|Title||Rearing and releasing the egg parasitoid Cleruchoides noackae, a biological control agent for the Eucalyptus bronze bug|
|Author(s)||Martínez, Gonzalo; González, Andrés; Dicke, Marcel|
|Source||Biological Control 123 (2018). - ISSN 1049-9644 - p. 97 - 104.|
Laboratory of Entomology
|Publication type||Refereed Article in a scientific journal|
|Keyword(s)||Eucalyptus - Inoculative release - Plantation forestry - Rearing quality - Thaumastocoris peregrinus - Uruguay|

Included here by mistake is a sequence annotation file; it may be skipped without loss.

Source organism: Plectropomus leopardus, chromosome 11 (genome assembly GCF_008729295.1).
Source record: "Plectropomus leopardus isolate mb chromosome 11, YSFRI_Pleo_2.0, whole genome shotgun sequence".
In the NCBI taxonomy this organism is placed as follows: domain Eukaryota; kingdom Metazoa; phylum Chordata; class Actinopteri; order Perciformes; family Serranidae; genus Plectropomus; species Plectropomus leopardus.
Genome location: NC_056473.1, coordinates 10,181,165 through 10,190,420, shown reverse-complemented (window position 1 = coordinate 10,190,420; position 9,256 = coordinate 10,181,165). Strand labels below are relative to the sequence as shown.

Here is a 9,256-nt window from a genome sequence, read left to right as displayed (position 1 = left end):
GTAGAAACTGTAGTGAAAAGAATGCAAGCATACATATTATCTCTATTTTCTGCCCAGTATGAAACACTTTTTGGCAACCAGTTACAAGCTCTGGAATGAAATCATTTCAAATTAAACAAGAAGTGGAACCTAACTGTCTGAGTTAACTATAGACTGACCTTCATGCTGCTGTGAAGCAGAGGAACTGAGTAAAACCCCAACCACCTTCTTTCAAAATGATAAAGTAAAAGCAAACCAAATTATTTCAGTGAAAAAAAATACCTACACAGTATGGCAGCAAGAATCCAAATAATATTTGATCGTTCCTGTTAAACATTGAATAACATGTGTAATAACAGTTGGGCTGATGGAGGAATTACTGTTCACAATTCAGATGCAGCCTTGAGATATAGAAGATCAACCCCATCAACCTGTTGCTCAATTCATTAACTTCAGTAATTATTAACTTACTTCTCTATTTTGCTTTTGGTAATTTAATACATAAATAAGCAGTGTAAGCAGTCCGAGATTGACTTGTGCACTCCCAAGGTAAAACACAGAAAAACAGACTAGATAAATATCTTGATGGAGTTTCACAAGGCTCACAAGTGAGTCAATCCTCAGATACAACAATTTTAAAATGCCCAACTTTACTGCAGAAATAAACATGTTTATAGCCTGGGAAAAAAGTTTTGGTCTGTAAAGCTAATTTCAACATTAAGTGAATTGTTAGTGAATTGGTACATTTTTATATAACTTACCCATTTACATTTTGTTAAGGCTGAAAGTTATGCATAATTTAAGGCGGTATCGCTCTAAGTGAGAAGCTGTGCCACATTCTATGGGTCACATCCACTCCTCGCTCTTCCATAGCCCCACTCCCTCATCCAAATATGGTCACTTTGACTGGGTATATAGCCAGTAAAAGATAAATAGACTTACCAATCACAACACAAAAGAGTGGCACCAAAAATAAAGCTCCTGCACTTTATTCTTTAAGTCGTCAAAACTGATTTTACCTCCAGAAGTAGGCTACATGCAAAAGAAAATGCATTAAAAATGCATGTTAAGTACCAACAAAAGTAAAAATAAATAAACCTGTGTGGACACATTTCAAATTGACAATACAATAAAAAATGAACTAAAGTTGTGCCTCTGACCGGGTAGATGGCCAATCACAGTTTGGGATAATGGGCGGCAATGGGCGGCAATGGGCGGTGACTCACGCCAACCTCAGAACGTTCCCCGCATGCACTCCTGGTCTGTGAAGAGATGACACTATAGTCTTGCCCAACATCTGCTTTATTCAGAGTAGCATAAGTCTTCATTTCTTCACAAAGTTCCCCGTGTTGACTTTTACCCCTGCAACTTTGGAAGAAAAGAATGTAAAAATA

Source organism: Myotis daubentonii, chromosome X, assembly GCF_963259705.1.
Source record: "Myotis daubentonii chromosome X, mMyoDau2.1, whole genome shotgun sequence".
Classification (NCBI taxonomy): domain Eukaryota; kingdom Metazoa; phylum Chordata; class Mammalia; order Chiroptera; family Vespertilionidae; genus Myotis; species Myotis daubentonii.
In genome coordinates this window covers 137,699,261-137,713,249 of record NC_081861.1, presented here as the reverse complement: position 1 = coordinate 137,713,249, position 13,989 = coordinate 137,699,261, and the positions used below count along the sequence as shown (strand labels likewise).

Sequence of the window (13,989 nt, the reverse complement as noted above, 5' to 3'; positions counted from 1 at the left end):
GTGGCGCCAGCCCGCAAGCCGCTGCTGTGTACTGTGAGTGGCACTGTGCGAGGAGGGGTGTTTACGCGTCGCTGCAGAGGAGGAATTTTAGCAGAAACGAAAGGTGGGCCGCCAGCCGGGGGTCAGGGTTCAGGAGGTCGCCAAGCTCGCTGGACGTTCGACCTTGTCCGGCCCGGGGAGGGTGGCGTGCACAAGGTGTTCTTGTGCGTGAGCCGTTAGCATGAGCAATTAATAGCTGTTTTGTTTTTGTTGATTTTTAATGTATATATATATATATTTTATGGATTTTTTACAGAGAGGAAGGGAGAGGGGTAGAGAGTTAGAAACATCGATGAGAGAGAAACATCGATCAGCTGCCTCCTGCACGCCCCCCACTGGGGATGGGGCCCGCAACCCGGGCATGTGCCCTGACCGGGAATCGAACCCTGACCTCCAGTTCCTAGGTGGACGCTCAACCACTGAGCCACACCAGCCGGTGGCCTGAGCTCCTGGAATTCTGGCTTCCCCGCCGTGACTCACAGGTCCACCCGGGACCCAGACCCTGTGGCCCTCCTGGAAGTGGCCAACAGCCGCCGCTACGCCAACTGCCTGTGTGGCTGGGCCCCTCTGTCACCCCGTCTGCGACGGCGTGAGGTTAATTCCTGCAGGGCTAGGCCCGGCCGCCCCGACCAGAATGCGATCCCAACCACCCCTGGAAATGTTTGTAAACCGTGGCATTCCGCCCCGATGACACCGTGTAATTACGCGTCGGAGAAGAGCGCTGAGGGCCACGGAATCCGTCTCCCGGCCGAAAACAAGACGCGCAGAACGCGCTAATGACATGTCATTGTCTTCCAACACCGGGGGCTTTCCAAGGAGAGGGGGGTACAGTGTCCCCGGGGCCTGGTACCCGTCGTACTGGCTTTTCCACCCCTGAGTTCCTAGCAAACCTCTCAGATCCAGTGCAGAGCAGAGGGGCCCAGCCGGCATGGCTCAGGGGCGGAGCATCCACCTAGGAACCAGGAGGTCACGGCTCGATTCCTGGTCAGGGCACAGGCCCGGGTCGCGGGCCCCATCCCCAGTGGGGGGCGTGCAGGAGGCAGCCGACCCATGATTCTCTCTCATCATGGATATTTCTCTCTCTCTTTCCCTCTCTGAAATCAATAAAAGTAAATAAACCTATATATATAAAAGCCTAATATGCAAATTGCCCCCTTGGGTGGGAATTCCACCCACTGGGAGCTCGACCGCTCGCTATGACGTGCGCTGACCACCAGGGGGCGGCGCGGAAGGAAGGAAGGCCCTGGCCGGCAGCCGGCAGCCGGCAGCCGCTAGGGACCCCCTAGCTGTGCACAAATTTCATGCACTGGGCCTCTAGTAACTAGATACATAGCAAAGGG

Biological control is a major tool for forest insect pest management. We initiated a biological control program for the Eucalyptus bronze bug, Thaumastocoris peregrinus, with the egg parasitoid Cleruchoides noackae. Parasitized eggs were imported from a mass rearing in Brazil, and a rearing colony was set up. The wasp was reared in plastic tubes each containing ten individuals that were offered 100 eggs of the bronze bug and a solution of water and honey. During 30 generations, rearing quality parameters were compared against expected quality standards set a priori, based on information from other rearing colonies. We also assessed the effect of temperature on developmental time, measured as the first day of emergence of adult parasitoids, as well as the relation between host-egg abortion and parasitization by C. noackae, and the evolution of the sex ratio of the emergent wasps within a single generation. Field releases were made yearly during summers in commercial plantations, starting in March 2013. Survival and emergence rates were either stable or increased throughout 30 generations. The percentage of females was slightly above 50%. Rearing at 18 °C and 20 °C took longer than at 22 °C, but productivity was similar. Host-egg abortion was increased by parasitization. The proportion of females increased as the emergence period progressed. Field surveys in two sites revealed that the wasp survived for two years. Field-collected parasitoids exhibited better quality indices than individuals from the laboratory rearing. Results indicate that biological control of the bronze bug with C. noackae is feasible with this rearing and release protocol.